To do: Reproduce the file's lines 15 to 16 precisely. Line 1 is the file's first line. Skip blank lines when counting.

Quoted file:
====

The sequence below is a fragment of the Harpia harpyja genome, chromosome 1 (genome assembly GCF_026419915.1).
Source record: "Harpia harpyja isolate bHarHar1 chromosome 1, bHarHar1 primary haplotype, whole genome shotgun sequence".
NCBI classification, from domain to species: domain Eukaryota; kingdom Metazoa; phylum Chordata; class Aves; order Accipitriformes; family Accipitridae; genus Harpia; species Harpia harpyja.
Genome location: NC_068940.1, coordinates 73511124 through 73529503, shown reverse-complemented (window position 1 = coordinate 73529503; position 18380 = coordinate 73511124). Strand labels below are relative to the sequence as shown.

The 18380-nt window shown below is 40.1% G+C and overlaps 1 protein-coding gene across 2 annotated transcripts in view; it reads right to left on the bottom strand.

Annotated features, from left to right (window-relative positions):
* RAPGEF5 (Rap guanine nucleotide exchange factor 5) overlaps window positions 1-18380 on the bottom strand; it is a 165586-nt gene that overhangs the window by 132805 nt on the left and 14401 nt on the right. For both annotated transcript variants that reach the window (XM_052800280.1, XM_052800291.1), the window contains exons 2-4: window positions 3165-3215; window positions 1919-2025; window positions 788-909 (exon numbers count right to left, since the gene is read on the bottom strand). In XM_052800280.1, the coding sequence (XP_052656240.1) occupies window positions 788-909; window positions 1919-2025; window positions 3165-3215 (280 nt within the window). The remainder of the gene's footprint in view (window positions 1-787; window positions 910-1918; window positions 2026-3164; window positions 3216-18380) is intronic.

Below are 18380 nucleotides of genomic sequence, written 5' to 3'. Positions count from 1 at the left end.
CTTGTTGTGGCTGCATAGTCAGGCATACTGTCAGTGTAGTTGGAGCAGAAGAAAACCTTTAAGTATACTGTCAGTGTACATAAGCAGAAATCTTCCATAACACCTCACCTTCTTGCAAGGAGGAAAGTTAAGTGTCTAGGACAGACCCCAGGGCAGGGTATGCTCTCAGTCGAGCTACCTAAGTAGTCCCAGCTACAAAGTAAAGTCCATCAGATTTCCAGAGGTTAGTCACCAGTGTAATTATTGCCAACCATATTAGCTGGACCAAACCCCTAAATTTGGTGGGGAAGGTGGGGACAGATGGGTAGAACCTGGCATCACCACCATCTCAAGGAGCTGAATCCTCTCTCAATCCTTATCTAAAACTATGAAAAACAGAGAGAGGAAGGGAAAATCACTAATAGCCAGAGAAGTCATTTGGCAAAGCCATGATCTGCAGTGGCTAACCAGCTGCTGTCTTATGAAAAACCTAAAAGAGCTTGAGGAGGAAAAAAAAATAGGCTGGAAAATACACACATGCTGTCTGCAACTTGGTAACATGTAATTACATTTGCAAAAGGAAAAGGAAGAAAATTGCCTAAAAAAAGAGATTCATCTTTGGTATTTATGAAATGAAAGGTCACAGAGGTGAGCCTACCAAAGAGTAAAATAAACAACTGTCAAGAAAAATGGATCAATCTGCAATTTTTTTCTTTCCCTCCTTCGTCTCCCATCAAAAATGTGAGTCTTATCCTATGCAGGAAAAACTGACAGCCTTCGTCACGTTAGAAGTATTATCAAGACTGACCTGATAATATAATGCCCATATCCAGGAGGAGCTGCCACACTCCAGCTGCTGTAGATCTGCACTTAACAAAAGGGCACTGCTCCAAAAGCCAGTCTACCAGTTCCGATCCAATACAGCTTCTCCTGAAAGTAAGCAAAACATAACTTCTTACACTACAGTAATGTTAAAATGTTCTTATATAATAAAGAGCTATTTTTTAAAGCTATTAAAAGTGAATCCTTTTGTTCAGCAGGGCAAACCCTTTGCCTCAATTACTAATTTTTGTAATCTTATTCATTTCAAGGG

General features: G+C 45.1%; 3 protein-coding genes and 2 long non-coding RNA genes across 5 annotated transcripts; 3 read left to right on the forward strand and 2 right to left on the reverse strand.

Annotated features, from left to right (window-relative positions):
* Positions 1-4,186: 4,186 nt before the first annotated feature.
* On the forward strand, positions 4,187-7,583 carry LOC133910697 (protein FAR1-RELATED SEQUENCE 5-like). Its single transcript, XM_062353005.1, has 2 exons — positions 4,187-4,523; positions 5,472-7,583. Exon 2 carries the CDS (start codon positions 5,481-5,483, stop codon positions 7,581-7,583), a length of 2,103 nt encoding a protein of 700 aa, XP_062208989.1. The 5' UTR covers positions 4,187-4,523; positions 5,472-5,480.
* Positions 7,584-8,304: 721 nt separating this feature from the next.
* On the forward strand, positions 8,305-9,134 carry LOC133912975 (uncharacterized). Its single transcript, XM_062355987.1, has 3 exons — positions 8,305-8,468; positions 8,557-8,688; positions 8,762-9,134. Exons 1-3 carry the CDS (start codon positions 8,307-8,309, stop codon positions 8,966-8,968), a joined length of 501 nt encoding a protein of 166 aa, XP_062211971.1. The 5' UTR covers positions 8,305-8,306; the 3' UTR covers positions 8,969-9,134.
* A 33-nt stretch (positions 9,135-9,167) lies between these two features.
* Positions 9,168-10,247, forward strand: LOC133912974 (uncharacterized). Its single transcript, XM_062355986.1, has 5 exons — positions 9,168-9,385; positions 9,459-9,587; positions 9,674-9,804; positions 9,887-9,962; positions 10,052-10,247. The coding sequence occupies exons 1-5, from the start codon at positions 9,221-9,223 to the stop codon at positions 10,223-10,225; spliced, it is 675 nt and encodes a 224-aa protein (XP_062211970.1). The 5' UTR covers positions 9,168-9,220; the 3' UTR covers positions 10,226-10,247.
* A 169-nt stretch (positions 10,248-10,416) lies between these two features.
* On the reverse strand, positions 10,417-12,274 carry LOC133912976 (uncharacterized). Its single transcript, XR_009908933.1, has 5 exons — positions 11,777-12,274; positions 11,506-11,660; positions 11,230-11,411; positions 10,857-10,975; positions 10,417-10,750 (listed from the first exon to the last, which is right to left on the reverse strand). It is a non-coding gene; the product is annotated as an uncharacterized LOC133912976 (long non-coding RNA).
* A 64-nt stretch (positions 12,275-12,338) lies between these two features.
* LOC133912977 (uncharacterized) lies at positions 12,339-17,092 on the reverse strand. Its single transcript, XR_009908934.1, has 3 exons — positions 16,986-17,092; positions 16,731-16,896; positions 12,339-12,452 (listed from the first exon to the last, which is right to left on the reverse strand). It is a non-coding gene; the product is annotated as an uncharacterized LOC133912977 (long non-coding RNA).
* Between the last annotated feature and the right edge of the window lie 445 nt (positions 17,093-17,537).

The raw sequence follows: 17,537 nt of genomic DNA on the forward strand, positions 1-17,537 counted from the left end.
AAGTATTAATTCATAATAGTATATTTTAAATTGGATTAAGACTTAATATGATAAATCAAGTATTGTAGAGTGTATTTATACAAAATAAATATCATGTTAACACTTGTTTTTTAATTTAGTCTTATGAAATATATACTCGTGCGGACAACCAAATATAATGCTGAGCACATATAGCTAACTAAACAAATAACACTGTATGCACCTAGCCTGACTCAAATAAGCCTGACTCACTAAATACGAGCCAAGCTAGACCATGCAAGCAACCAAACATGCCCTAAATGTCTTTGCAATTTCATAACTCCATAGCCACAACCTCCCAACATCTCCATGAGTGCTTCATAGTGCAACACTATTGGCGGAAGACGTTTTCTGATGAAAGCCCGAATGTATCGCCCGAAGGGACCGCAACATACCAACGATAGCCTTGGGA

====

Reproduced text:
* On the forward strand, positions 8,305-9,134 carry LOC133912975 (uncharacterized). Its single transcript, XM_062355987.1, has 3 exons — positions 8,305-8,468; positions 8,557-8,688; positions 8,762-9,134. Exons 1-3 carry the CDS (start codon positions 8,307-8,309, stop codon positions 8,966-8,968), a joined length of 501 nt encoding a protein of 166 aa, XP_062211971.1. The 5' UTR covers positions 8,305-8,306; the 3' UTR covers positions 8,969-9,134.
* A 33-nt stretch (positions 9,135-9,167) lies between these two features.